# How can we solve: $\sqrt{x} + \ln(x) -1 = 0$?

How could we solve $$\sqrt{x} + \ln(x) -1 = 0$$ without using Mathematica? Obviously a solution is $x = 1$, but what are the other exact solutions?

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Both $\sqrt x$ and $\ln x$ are increasing functions of $x$, so $\sqrt x+\ln x=1$ can have at most one solution. As you note, it does have one, namely $x=1$, but that must be the only one: $\sqrt x+\ln x<1$ when $0<x<1$, and $\sqrt x+\ln x>1$ when $x>1$.

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Thank you. This inspired a followup where the situation is not as clear: <math.stackexchange.com/questions/154577/…; Any ideas are welcome! –  bigollo Jun 6 '12 at 6:50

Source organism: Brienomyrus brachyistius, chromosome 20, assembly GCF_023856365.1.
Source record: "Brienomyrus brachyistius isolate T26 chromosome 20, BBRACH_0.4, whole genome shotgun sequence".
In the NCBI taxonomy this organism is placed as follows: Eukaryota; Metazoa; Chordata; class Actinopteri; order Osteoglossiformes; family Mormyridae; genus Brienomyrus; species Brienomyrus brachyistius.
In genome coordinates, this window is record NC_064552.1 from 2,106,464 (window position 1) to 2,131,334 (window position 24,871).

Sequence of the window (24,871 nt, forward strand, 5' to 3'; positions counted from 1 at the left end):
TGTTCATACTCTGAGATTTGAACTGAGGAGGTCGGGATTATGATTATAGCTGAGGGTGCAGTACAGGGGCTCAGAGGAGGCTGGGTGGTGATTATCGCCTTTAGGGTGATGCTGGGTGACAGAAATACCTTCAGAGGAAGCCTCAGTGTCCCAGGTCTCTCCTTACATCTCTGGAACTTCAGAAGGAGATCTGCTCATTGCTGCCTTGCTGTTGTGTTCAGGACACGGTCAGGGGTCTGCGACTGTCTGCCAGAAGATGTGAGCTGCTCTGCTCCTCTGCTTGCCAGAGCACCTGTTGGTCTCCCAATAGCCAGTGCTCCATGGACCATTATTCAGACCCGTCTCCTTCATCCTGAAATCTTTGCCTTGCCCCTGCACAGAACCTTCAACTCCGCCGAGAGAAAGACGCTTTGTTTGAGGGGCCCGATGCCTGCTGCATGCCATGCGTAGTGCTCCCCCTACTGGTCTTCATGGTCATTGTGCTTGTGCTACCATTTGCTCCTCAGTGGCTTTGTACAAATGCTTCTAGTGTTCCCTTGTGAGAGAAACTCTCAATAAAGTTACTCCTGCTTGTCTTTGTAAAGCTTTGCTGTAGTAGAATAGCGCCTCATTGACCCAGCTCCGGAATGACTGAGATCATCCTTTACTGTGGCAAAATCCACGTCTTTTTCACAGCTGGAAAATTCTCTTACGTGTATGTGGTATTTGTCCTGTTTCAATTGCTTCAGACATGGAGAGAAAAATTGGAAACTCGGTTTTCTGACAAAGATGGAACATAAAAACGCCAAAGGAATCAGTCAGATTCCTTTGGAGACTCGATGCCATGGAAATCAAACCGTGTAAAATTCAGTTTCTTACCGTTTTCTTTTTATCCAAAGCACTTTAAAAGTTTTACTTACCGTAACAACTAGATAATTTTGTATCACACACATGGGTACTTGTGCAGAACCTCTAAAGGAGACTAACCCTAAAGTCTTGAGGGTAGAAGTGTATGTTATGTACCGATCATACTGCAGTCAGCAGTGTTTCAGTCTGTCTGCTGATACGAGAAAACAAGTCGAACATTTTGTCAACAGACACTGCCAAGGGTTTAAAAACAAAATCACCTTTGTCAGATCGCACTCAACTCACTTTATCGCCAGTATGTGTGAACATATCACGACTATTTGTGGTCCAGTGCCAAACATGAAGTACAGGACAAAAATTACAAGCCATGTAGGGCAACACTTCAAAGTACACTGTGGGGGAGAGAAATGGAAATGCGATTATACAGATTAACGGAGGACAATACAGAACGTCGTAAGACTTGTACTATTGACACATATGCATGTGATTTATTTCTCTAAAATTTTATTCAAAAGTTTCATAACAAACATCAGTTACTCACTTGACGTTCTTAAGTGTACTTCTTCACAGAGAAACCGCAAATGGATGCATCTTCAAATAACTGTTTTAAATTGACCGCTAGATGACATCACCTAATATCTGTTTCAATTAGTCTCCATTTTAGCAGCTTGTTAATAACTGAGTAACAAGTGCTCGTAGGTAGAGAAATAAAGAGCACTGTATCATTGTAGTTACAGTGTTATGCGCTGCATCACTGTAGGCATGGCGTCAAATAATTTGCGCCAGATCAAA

$\sqrt{x} + \ln(x) -1 = 0$

$x=e^u$

$e^{u/2} + u -1 = 0$

$1-u=e^{u/2}$

$(1-u)e^{-u/2}=1$

$\frac{(1-u)}{2}e^{-u/2}e^{1/2}=\frac{e^{1/2}}{2}$

$\frac{(1-u)}{2}e^{\frac{(1-u)}{2}}=\frac{e^{1/2}}{2}$

$\frac{(1-u)}{2}=p$

$pe^{p}=\frac{1}{2}e^{1/2}$

We can see easily that $p=1/2$

$\frac{(1-u)}{2}=1/2$

$u=0$

$x=e^u=e^0=1$

Sometimes we cannot find p easily. If we continue to solve general way for such equations from $pe^{p}=m$

$p=W(m)$

where $W(x)$ is Lambert W function

$\frac{(1-u)}{2}=W(\frac{e^{1/2}}{2})$

$u=1-2W(\frac{e^{1/2}}{2})$

$x=e^u=e^{1-2W(\frac{\sqrt{e}}{2})}=1$

Also wolframalpha verified that result

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